Last Sunday we welcomed the coming of the Holy Spirit as we celebrated the great feast of Pentecost. A question that may come to our minds is, “Who is this Holy Spirit, and where does he come from?” We know the answer: the Holy Spirit is God, and he comes from God. He is the divine Gift of the Father and the Son. This leads naturally to today’s extraordinary celebration: the Solemnity of the Most Holy Trinity. This beautiful feast celebrates not what God has said or done, but who he is. We ponder who God is in himself; he is Father, Son and Holy Spirit. This is the most central, most fundamental truth of our faith. It is one of the very first things we learn when we learn about Christianity. For example, we begin every prayer with the Sign of the Cross, professing that we pray in the name of the Father, and of the Son, and of the Holy Spirit.

Faith in the Trinity is the foundation of everything else in our religion. Without some basic understanding of the Trinity, we would have no idea who the Holy Spirit is, for he is the Spirit of the Father and the Son. We would not know who Jesus really is, for he is the eternally begotten Son of the Father. We would not know what Heaven is, for Heaven is where we will share in the life of the Father, the Son, and the Holy Spirit in one joyful communion of love. Faith in the Trinity also enables us to understand more fully what our life here on earth is about. We are called to love as God loves, because God is love. Love is at the very core of everything that exists.

For this reason, we can say that today’s feast addresses the deepest longing of our hearts. What we long for is to see God as he really is. We long to love and be loved forever. However, we may also have some uneasiness in celebrating this important feast, because we realize that cannot fully understand the mystery that we are celebrating. How can God be one and at the same time three Persons?

It is certainly true we cannot fully grasp the mystery, but that is not because there is something wrong with the mystery. Nor is it because it has not been properly understood by the Church. It is because we are limited – which is a very good thing to remember. There are many things we simply do not fully understand. One of them is God himself. If we could understand him, we would not worship him as God, nor would we submit ourselves to him. God is infinitely bigger, higher, stronger, and more knowledgeable than we are. He surpasses us in every way. Still, to know the truth about God, like any truth, is very liberating, because the truth will set us free (cf. Jn 8:32).

The truth is that God is not three different “things” all mixed up together in one package. God is one. The Father is God; the Son is God; the Holy Spirit is God. Each is distinct and yet they are not three gods; there is one divine being. As the Catechism teaches us: “Christians are baptized in the name of the Father and of the Son and of the Holy Spirit: not in their names, for there is only one God, the almighty Father, his only Son, and the Holy Spirit: the Most Holy Trinity” (CCC 233). Therefore, when Jesus charges us in today’s Gospel to go and make disciples of all nations, he tells us to baptize them “in the name of the Father, and of the Son, and of the Holy Spirit.”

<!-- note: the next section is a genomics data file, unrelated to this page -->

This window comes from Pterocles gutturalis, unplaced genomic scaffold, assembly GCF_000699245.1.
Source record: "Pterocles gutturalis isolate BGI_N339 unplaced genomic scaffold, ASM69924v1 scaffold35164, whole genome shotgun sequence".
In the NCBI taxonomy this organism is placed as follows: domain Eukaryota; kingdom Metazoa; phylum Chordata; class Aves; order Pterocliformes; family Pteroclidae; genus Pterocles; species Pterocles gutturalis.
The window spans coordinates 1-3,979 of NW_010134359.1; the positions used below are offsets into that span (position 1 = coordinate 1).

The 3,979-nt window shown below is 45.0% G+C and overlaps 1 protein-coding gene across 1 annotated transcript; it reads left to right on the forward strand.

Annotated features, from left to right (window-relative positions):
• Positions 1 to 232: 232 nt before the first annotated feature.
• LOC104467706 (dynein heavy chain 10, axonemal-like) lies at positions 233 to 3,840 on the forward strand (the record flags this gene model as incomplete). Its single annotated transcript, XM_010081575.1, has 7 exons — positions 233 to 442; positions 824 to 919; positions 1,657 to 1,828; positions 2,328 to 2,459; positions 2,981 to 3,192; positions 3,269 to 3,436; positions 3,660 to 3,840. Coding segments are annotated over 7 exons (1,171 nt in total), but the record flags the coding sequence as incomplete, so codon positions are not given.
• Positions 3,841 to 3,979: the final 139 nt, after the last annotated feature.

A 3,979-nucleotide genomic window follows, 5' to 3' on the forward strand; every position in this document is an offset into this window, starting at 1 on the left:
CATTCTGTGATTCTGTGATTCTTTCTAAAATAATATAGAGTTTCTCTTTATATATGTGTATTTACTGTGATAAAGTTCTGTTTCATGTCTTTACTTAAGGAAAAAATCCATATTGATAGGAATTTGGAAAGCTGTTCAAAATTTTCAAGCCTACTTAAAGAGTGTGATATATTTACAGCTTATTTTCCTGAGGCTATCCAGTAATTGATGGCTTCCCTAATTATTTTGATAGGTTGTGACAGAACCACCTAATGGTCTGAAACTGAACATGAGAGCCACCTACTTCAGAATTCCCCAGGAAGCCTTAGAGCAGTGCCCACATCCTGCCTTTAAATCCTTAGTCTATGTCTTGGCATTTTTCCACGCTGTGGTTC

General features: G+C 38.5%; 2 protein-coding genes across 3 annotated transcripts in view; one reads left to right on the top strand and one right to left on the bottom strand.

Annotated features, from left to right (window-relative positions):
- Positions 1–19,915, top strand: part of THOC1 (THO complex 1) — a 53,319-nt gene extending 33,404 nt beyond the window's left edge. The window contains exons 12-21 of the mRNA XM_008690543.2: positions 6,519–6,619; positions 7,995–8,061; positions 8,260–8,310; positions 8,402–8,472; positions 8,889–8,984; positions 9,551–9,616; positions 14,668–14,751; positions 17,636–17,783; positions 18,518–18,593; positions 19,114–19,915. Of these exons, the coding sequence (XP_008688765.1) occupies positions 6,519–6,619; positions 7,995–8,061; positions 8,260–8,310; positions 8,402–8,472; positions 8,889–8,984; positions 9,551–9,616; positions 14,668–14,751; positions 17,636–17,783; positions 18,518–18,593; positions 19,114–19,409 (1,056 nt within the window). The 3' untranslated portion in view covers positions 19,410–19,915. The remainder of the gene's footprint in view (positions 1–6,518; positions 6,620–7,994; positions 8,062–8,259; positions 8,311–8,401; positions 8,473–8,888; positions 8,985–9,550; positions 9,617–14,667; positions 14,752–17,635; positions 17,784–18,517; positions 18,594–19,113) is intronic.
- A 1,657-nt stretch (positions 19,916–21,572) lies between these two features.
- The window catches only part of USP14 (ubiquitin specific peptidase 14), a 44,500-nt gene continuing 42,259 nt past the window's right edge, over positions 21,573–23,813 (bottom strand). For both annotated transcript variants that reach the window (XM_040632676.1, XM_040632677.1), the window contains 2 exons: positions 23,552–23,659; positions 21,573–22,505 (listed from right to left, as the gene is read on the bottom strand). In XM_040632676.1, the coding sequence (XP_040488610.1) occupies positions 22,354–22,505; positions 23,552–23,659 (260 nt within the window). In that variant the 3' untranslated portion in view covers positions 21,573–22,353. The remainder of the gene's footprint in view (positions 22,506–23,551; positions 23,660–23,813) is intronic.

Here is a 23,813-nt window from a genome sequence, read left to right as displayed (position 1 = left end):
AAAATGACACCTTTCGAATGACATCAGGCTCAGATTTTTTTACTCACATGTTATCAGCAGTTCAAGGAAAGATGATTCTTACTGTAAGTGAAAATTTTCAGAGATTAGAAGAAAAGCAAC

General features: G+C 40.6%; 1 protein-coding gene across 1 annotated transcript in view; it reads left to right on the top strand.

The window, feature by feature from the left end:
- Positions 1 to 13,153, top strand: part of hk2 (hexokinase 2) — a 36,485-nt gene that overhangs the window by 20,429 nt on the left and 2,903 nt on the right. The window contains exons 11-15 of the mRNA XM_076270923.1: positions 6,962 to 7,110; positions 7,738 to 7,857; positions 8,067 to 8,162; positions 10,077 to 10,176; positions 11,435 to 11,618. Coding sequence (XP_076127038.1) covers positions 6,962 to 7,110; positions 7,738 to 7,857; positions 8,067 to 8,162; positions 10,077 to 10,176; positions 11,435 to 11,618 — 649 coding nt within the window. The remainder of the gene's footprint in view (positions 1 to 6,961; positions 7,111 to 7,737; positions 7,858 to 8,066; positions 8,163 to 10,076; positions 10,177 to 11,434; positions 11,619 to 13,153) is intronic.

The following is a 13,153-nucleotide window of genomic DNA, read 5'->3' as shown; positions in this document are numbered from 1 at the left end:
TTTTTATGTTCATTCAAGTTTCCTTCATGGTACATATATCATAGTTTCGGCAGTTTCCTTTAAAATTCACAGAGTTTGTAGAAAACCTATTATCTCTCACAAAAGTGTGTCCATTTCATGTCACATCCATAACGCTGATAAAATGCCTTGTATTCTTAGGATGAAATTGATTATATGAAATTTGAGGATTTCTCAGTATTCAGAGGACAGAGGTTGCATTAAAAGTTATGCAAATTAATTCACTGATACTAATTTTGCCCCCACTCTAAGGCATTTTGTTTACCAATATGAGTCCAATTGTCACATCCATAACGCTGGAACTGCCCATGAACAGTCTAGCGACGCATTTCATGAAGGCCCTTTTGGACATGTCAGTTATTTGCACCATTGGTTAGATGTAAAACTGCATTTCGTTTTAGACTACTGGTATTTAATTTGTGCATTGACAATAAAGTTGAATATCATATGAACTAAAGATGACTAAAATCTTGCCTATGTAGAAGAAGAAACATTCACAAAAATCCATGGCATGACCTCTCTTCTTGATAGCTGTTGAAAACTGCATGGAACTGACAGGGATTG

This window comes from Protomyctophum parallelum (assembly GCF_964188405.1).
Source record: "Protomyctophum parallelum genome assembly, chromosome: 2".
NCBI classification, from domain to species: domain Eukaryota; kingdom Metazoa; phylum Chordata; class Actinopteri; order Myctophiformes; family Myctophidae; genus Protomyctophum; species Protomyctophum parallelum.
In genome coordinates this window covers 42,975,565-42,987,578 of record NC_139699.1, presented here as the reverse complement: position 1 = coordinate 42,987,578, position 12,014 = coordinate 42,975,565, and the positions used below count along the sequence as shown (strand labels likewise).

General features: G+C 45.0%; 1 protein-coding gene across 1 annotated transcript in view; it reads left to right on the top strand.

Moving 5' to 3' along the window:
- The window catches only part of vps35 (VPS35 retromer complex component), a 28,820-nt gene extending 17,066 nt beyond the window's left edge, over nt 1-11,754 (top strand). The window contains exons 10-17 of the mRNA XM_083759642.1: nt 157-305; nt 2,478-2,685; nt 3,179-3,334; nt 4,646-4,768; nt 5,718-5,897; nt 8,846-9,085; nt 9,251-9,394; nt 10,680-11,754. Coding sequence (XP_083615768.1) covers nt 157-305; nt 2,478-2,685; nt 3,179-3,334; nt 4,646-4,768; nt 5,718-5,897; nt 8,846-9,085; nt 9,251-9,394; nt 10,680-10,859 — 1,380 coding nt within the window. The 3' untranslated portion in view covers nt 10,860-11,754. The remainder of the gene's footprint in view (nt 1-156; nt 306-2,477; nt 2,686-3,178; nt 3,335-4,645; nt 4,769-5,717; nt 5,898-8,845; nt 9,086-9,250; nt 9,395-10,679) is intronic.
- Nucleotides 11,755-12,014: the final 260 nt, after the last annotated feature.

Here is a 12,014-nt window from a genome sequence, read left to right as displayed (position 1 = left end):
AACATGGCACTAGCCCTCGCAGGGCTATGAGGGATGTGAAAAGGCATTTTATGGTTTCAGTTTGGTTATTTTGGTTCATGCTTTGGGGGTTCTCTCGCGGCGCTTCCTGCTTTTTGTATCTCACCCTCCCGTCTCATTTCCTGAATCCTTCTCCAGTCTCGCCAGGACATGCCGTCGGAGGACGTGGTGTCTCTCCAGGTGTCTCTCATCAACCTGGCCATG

In the first reading, Moses speaks of how great it is that we have a God who has revealed himself to us. “Did a people ever hear the voice of God speaking from the midst of fire, as you did, and live? Or did any god venture to go and take a nation for himself from the midst of another nation, by testings, by signs and wonders, by war, with strong hand and outstretched arm, and by great terrors, all of which the LORD, your God, did for you in Egypt before your very eyes? This is why you must now know, and fix in your heart, that the LORD is God in the heavens above and on earth below, and that there is no other.” With even greater awe and gratitude, we proclaim that we have been given more than Moses was given. Moses knew that God was the great I AM, but Jesus reveals that this I AM is the Holy Trinity.

God is a communion of Persons in relationships so perfect that they form a perfect unity. Therefore, as we reflect on relationships – our relationship with God and with others – we can gain precious insight into God himself. Human relationships are reflections of God in the world: every family is an image of God; every marriage is an image of God. Every time people gather in unity and love, they reflect the Trinity. As St. John says, “No one has ever seen God; if we love one another, God remains in us, and his love is perfected in us” (1Jn 4:12).

To be loved by God is to be sent by him to share that love with others. Jesus sends us out to make disciples of all nations, to gather all people in one communion of love. That is our permanent mission. The feast of the Most Blessed Trinity, then, is much more than simply a celebration of a doctrine. It is a celebration of God’s revelation of himself to us so that we can have a relationship of love with him. The feast not only reveals who God is; it reveals who we are. We are children of the Father; we are one Body with Jesus Christ his Son; we are temples of the Holy Spirit. We have been drawn into this communion of love with the Triune God and we are called to share this love with the whole world.

Am I aware that knowledge of the truth of God will liberate me? Do I find it difficult to ponder on the great mystery of the Holy Trinity? Can I humbly accept my human limitations in not understanding fully this mystery of the Trinity?

Excerpt from The Anawim Way, Volume 17, no. 5. More information about The Anawim Way may be found here.